In South Africa it is common for consumers to have mobile numbers linked to their bank accounts. What started out as a seemingly safe security measure, could potentially allow scammers access to your personal information and the very bank account this safety precaution is there to protect.

How it works is scammers gather enough information through social media platforms, phishing emails, public websites or data dumps about a targeted consumer to enable them to gain access to their internet banking profiles and perform a sim swap.

The scammers then contact the target consumer’s cell phone service provider, claiming to be the consumer, and request a sim swap, due to their device purportedly being lost or stolen. They will have gathered enough information to answer the provider’s security questions without raising any suspicion.

Once the sim swap is performed, scammers will have access to any messages sent to the consumer via their bank, such as one-time pins, which will enable them to make payments and add beneficiaries to the consumer’s bank account.

The consumer could be largely unaware of this activity or that their SIM has been swapped. The first sign is usually that their phone loses signal and they are unable to make calls. By the time they have discovered that their sim has been swapped it is usually too late, and their bank accounts have been drained.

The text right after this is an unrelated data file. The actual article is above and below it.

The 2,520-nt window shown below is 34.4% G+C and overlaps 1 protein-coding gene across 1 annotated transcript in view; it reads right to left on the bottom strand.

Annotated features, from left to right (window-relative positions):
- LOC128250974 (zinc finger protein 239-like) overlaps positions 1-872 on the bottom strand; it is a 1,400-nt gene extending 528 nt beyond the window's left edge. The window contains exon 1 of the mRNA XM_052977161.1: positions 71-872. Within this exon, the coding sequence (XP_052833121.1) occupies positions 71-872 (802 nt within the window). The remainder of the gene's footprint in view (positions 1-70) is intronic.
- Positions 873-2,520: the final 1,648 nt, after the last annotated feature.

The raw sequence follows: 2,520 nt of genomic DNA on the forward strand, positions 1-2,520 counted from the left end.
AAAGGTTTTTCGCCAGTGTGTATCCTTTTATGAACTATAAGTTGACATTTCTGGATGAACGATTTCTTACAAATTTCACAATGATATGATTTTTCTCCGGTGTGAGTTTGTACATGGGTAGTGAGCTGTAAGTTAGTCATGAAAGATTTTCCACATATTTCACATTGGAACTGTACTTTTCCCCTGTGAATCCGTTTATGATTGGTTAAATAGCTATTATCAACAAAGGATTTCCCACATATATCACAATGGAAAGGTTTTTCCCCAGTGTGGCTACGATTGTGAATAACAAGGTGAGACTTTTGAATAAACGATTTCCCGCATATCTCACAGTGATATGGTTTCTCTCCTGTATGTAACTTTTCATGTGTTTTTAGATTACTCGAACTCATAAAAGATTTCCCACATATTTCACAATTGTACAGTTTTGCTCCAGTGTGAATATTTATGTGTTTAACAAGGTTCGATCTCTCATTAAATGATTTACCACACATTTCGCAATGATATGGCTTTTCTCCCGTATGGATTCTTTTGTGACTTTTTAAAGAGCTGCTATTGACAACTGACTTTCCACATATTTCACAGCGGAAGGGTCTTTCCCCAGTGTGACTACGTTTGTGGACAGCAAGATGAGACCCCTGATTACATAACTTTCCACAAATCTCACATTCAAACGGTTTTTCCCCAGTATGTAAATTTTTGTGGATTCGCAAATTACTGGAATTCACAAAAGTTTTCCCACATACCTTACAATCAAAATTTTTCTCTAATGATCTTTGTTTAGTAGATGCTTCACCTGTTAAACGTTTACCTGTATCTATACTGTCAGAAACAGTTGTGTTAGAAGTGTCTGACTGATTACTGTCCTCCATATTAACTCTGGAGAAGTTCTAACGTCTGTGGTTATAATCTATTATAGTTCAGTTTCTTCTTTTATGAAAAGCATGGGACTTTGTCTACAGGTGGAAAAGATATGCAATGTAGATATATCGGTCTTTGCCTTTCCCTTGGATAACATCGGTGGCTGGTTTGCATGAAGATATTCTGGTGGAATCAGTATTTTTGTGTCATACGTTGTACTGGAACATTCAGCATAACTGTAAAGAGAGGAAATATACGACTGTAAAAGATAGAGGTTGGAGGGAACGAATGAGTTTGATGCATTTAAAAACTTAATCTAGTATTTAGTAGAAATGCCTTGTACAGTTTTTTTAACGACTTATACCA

Mechanisms service providers have put in place

Service providers have responded to SIM-swap fraud by implementing protective measures. Some of these include sending the consumer an SMS to confirm they have requested a SIM swap, allowing banks to check when last a SIM swap was requested on a customer’s mobile number before sending them a one-time-pin and introducing a time delay before implementing a  SIM swap.

How to protect yourself from falling victim to SIM-swap fraud

In order to safeguard against becoming a victim of SIM-swap fraud, it is suggested that consumers must never give over their internet banking usernames and passwords to anyone. Consumers should be vigilant in safeguarding usernames, passwords and pin codes and never save them to their devices. Phishing emails are one of the main ways in which scammers access this information, therefore consumers should never reply to any emails claiming to be from their banks requesting usernames, passwords or pin codes.

Should a consumer receive an SMS from their service provider alerting them of a SIM swap request made for their number, they should contact their service provider immediately and have the SIM card deactivated. These messages should never be ignored, even if told to do so by your service provider.

Where the fault lies

So far banks and mobile service providers have blamed negligence on the part of the consumer and have disclaimed all liability for their losses.  In a 2010 case a court held that due to the fact that the SIM swap alone does not enable the scammer to commit fraud on the consumer’s bank account, they would also need access to the consumer’s internet banking username and password, the service provider’s negligent omission is too remote from the consumers loss and therefore it cannot be liable.

The only recourse a consumer would have is against the actual perpetrator who committed the fraud. This would mean tracking them down and then attempting to get money from them which is likely to have already been spent.